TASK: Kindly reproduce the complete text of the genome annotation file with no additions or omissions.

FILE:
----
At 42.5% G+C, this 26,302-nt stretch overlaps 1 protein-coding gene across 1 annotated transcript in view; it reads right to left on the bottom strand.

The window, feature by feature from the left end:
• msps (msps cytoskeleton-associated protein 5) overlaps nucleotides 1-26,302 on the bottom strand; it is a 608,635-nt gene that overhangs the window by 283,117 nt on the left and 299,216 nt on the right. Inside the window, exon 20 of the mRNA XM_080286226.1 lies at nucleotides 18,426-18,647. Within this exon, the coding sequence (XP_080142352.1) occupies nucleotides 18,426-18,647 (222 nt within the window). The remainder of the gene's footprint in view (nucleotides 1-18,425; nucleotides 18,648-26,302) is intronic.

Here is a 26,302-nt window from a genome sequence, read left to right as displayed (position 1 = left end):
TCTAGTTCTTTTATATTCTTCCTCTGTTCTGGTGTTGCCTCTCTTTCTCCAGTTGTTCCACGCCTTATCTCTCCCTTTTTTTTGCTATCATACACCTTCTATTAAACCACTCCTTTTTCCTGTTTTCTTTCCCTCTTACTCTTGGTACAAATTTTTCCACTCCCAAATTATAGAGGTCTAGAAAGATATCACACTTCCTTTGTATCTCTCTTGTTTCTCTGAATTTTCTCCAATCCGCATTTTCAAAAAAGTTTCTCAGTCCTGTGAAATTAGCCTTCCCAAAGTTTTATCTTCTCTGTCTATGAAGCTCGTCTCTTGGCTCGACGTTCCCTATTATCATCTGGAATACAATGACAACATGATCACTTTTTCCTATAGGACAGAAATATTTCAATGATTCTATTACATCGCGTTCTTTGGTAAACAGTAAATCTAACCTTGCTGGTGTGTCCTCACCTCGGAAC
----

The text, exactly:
At 42.5% G+C, this 26,302-nt stretch overlaps 1 protein-coding gene across 1 annotated transcript in view; it reads right to left on the bottom strand.

The window, feature by feature from the left end:
• msps (msps cytoskeleton-associated protein 5) overlaps nucleotides 1-26,302 on the bottom strand; it is a 608,635-nt gene that overhangs the window by 283,117 nt on the left and 299,216 nt on the right. Inside the window, exon 20 of the mRNA XM_080286226.1 lies at nucleotides 18,426-18,647. Within this exon, the coding sequence (XP_080142352.1) occupies nucleotides 18,426-18,647 (222 nt within the window). The remainder of the gene's footprint in view (nucleotides 1-18,425; nucleotides 18,648-26,302) is intronic.

Here is a 26,302-nt window from a genome sequence, read left to right as displayed (position 1 = left end):
TCTAGTTCTTTTATATTCTTCCTCTGTTCTGGTGTTGCCTCTCTTTCTCCAGTTGTTCCACGCCTTATCTCTCCCTTTTTTTTGCTATCATACACCTTCTATTAAACCACTCCTTTTTCCTGTTTTCTTTCCCTCTTACTCTTGGTACAAATTTTTCCACTCCCAAATTATAGAGGTCTAGAAAGATATCACACTTCCTTTGTATCTCTCTTGTTTCTCTGAATTTTCTCCAATCCGCATTTTCAAAAAAGTTTCTCAGTCCTGTGAAATTAGCCTTCCCAAAGTTTTATCTTCTCTGTCTATGAAGCTCGTCTCTTGGCTCGACGTTCCCTATTATCATCTGGAATACAATGACAACATGATCACTTTTTCCTATAGGACAGAAATATTTCAATGATTCTATTACATCGCGTTCTTTGGTAAACAGTAAATCTAACCTTGCTGGTGTGTCCTCACCTCGGAAC